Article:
Celebrating Mary Black Foundation’s History: 2000
Mary Black Foundation Becomes a Private Foundation
2021 marks the 25th anniversary of the Mary Black Foundation’s role as a private foundation in Spartanburg. However, the Mary Black Foundation has a legacy that extends beyond the last 25 years. In fact, the Foundation was originally formed in 1986 – 35 years ago – to support the Mary Black Memorial Hospital and related community programs.
The sale of the nonprofit hospital to a for profit company, in 1996, led to the reconfiguration of the Mary Black Foundation and its significant growth in assets. In the 25 years since the Mary Black Foundation separated from the hospital, it has provided over $62 million in grants to support health and wellness initiatives throughout Spartanburg County. During this same time, the assets have grown to over $75 million.
Mary Black Foundation Funds St. Luke’s Free Medical Clinic
In 2000, Mary Black Foundation provided a grant to St. Luke’s Free Medical Clinic to assist with the restoration of a new medical facility. This grant aligned with the Foundation’s mission to invest in people and communities to improve the health, wellness, and success of Spartanburg County residents.
Because of the thought and trust in our community, former Board of Trustees member, Mayor James Talley said
“The impact the Mary Black Foundation has made has been one of optimism. People feel that they can do thanks to the Mary Black Foundation.”
History of St. Luke’s
Since 1992, St. Luke’s Free Medical Clinic has offered quality health care to uninsured Spartanburg County residents.
The Rev. Dr. Clay Turner, former director of The Church of the Advent, saw the impact that free clinic services had on the Roanoke, Virginia community and saw a similar need in Spartanburg. Dr. Turner and Rev. Benjamin Snoddy of Mt. Moriah Baptist Church led the effort by talking with local physicians and other interested citizens to gauge the need and interest for the idea of a free clinic.
Mt. Moriah Baptist Church offered a building, situated on property adjacent to their church, for the clinic to use rent-free. Funds for renovations to the building were raised from local physicians. Folks from all over the community came together to bring about the existence of St. Luke’s Free Medical Clinic. The Junior League of Spartanburg provided $50,000 seed money to stock the pharmacy, the Episcopal Diocese gave $3,000, and many other churches, organizations, and individuals made donations. The clinic opened its door in August of 1992.
Outgrowing the Space
St. Luke’s continued to operate in this donated building comfortably until 1999. The demand for services was so great that there wasn’t enough room to accommodate the volunteers, physicians, and patients. In fact, the old space was so small that the parking lot became the waiting room.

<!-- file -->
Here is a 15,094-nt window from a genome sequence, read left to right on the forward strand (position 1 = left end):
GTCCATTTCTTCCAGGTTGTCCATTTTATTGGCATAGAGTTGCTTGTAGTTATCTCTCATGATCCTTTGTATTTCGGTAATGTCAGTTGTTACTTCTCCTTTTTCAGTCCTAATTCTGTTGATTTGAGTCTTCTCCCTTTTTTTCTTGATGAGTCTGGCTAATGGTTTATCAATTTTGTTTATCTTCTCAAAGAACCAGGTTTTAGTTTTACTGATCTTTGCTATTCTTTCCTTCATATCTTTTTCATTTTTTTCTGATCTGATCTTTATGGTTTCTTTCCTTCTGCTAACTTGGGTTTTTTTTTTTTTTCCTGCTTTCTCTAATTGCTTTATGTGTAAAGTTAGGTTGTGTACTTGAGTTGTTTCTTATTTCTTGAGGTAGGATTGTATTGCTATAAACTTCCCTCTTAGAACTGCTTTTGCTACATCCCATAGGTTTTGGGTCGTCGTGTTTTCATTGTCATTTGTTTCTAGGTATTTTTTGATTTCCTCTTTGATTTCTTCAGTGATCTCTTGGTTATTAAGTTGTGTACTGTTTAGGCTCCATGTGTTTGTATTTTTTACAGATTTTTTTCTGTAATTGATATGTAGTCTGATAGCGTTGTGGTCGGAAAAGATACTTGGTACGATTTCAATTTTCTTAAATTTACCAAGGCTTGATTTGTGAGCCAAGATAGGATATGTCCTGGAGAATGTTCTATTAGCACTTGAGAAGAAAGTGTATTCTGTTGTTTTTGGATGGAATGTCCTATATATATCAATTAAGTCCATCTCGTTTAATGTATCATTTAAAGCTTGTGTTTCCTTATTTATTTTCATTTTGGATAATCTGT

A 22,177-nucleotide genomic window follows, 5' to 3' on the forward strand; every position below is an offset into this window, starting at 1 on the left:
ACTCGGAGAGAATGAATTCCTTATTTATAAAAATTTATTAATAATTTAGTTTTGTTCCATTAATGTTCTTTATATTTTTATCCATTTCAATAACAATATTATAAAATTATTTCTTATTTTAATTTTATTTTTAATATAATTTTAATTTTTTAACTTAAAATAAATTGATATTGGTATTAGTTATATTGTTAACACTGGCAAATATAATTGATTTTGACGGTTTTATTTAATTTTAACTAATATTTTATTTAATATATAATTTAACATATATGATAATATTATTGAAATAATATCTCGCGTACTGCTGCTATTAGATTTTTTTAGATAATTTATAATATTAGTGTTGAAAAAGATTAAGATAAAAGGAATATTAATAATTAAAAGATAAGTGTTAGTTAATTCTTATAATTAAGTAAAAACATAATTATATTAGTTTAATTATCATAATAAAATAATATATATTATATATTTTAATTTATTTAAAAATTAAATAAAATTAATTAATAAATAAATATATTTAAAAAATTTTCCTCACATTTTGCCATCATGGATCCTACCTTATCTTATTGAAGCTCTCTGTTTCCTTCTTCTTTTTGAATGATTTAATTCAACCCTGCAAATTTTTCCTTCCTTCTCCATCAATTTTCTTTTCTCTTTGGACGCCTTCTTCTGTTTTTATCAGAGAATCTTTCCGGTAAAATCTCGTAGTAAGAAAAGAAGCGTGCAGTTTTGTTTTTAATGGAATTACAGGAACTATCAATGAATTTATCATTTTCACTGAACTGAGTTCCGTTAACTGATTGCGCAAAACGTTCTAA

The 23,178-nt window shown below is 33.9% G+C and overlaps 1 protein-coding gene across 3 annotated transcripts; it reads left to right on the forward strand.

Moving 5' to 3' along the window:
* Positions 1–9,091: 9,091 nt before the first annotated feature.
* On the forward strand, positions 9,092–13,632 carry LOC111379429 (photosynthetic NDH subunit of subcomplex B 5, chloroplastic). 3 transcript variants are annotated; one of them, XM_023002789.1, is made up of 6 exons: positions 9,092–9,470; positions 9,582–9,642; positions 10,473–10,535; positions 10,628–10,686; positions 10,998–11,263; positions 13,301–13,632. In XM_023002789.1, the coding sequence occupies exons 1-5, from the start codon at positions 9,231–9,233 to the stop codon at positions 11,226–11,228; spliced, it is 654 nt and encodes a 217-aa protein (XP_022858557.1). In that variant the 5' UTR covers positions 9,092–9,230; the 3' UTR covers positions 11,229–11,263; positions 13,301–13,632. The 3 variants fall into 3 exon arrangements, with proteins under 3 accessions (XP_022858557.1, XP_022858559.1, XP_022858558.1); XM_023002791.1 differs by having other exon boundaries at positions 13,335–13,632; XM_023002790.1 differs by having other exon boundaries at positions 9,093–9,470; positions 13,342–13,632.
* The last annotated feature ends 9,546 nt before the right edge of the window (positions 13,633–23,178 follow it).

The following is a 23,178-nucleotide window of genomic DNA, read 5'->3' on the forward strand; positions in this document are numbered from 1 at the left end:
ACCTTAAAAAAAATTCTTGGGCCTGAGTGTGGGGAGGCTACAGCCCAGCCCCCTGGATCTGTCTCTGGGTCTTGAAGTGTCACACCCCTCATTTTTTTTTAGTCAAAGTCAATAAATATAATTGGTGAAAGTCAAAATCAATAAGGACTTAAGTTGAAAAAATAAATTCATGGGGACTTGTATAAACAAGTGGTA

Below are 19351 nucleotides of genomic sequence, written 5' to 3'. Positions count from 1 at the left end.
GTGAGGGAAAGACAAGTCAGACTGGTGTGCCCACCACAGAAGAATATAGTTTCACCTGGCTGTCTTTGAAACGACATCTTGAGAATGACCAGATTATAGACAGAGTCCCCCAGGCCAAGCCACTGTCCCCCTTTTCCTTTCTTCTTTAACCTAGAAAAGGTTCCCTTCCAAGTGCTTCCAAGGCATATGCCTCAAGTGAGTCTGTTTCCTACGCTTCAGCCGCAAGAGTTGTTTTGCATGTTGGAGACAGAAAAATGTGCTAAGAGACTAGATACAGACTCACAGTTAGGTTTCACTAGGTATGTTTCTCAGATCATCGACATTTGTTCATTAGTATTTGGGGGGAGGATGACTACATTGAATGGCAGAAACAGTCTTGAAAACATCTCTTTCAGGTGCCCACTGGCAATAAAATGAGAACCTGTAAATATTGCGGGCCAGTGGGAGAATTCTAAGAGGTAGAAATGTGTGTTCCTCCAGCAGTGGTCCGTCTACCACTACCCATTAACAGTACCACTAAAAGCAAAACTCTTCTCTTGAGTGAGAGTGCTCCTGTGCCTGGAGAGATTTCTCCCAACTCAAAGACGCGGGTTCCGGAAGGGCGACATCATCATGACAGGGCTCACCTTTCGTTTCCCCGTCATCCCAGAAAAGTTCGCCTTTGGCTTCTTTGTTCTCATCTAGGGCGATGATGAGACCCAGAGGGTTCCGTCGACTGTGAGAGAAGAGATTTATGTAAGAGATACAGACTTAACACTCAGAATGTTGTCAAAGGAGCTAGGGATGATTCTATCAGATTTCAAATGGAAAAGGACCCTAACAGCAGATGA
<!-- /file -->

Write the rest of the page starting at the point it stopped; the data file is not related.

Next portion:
After exploring many options in the community, the descendants of John B. Cleveland decided to donate the old Georgia Cleveland Home to St. Luke’s. Built in 1907, this old building was a perfect new home for the clinic. In 1921 when Spartanburg General Hospital was chartered. Mr. Cleveland bought the structure and transformed it into a residential facility for elderly ladies.
Renovations to the Building
In order to restructure the building back into a medical facility, many renovations were needed. In 2000 Mary Black Foundation provided a grant of $550,000 to support the renovations and to ensure continued provision of free medical care to low-income and uninsured people in Spartanburg County.
Services that St. Luke’s provides include: primary medical care, physician-ordered medications, mental health counseling and patient education. According to recent data, 16% of Spartanburg County adult residents are uninsured. In 2019 alone, over 1,700 individuals were served through 8,712 medical visits.
In addition to the $550,000 grant to St. Luke’s in 2000, Mary Black Foundation has provided an additional $274,840 in funding over the years. Current St. Luke’s Executive Director, Patsy Whitney, said
“Funding from Mary Black Foundation over the years has helped St. Luke’s carry out its mission. By providing funding for these renovations and for general operating expenses, it has allowed our organization to allocate dollars where they are needed the most. Funding restricted to programs only often leaves nonprofits scrambling to fundraise for indirect costs. While being open to innovation is important, having financial resources to move our core programs forward is invaluable. This type of funding brings peace of mind and the freedom to invest in our own growth and stability. In short, it allows us to get down to business and do what we do best!”
Additionally, Whitney said
“We are so grateful Mary Black Foundation continues to trust and believe we will be good stewards of these resources. Having this funding allows us to meet the need, to not turn anyone away, and to leverage additional funding.”